JEDDAH: A Saudi arts organization recently hosted a four-day cultural festival to showcase Japanese tradition, language, and art.
Art Jameel in collaboration with the Consulate General of Japan in Jeddah staged Hayy Matsuri, a cultural and educational community event and market, at the Red Sea port city’s Hayy Jameel complex.
Sara Al-Omran, deputy director of Art Jameel, said: “Art Jameel has the commitment to support artists and creative communities through contemporary and relevant projects such as Hayy Matsuri.
“Through developing this program with creatives across the region who are interested in Japanese arts and culture, we ensured Hayy Jameel remains for everyone and reaffirmed our core mission of cross-pollination between different creative endeavors.”
She noted that through the Hayy Matsuri program, visitors experienced performances, cosplay, food tastings, arts and crafts, languages, and knowledge exchange.
“This was a program developed by the creatives of this region who responded to an open call to participate in our inaugural festival,” Al-Omran added.
Speaking at the event, Shimmura Izuru, consul general of Japan in Jeddah, said: “The Kingdom has been experiencing a lot of changes across the vital fields and societies including cultural activities.
“This festival serves as an opportunity to learn the excellence of Japan and contribute to strengthening the bond through trust and friendship among both nations.
“There has been a social acceptance from the younger Saudi generation for our culture. I hope events like these will further enhance their interests and that several other activities can be included to promote Japanese culture.”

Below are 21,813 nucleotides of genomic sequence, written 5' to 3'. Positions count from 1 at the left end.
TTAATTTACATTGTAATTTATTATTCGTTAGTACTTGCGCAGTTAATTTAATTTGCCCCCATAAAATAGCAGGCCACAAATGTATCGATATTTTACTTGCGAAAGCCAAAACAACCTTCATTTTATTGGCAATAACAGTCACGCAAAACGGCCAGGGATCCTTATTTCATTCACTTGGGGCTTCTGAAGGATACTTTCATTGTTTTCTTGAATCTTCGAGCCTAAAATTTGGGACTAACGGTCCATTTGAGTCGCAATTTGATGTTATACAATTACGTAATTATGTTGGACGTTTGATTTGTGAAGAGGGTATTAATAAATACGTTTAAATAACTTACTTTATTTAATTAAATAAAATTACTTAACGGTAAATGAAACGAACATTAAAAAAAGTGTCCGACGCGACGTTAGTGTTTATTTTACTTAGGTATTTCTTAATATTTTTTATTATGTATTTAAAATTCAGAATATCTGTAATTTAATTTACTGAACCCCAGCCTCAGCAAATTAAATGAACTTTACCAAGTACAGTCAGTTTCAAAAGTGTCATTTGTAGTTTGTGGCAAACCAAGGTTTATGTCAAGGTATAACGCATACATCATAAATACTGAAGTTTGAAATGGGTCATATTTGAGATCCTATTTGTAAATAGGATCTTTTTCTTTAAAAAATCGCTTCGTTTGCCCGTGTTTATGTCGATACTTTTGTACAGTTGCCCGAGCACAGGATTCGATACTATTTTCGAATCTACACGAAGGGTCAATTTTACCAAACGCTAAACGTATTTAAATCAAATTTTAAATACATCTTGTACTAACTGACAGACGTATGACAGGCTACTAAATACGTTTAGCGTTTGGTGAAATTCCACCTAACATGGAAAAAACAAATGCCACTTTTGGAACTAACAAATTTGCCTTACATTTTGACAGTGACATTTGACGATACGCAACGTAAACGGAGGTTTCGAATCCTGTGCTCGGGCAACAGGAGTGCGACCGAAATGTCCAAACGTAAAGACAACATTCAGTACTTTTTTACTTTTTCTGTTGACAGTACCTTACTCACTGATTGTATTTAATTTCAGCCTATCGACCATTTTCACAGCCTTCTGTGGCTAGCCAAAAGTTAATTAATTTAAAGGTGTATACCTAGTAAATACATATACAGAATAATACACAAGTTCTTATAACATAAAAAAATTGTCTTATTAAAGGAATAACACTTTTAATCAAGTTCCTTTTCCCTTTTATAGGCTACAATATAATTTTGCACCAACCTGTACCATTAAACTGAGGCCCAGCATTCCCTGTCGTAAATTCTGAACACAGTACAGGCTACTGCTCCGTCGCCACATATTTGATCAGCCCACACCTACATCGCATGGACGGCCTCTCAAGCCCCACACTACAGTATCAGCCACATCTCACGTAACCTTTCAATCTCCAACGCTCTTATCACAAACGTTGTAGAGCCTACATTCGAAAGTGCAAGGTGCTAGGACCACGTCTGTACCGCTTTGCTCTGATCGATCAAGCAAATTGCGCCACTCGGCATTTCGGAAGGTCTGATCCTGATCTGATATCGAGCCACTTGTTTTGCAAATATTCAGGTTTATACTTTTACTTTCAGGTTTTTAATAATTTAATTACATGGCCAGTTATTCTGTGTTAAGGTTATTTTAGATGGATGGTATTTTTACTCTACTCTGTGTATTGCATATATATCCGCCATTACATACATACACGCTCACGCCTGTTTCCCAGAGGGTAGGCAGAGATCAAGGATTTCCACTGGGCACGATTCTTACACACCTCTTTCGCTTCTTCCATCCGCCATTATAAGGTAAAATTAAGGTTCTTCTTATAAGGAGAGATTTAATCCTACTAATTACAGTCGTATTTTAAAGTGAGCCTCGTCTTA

The program included tea-ceremony and origami demonstrations, Japanese calligraphy, flower arranging, musical cosplay and traditional dance performances, film screenings, authentic cuisine, arts and craft workshops, and anime.
A daily community market offered a taste of Japan inspired by traditions.
Satoe Bamofleh, founder of online Japanese language school Hanamru, was promoting courses to Arabic speakers.
“There has been a general increase in interest and demand for Japanese language skills by Saudi youngsters. Through this platform, I could reach out to many people and give them a chance to experience a new culture,” Bamofleh said.
Running alongside the festival, Hayy Matsuri: at the Cinema presented iconic and genre-defining films by world-renowned directors such as Hirokazu Kore-eda, author of poignant family chronicles and recipient of the Palme d’Or award at the 71st Cannes Film Festival where he built an intimate body of work, highlighting the mundane lives of ordinary people.
In addition, the program featured anime, a genre at the heart of Japanese film practices, presenting the work of acclaimed Japanese filmmaker Makoto Shinkai who emerged as one of anime’s leading visionary directors.
Festival audiences were introduced to his earlier work with the 2004 science fiction film “The Place Promised in Our Early Days,” and “5 Centimeters per Second” from 2007.
Zohra Ait El-Jamar, Hayy Cinema senior manager, told Arab News: “Cinema in general offers this window to the world which helps us better understand other cultural practices and differences. But it also helps us apprehend certain geographical contexts and be more understanding of shifting environments.
“Hayy Matsuri is a great opportunity to build this comprehension with Kore-eda films in particular, where his filmography touches the sensitive topic of family ties which is a universal subject.”
Hayy Matsuri’s movie program also included the 2021 Japanese-Saudi cultural collaboration “The Journey” directed by Kobun Shizuno, a critical fusion showcasing the rich culture of Saudi Arabia viewed through the stylings of Japanese animation.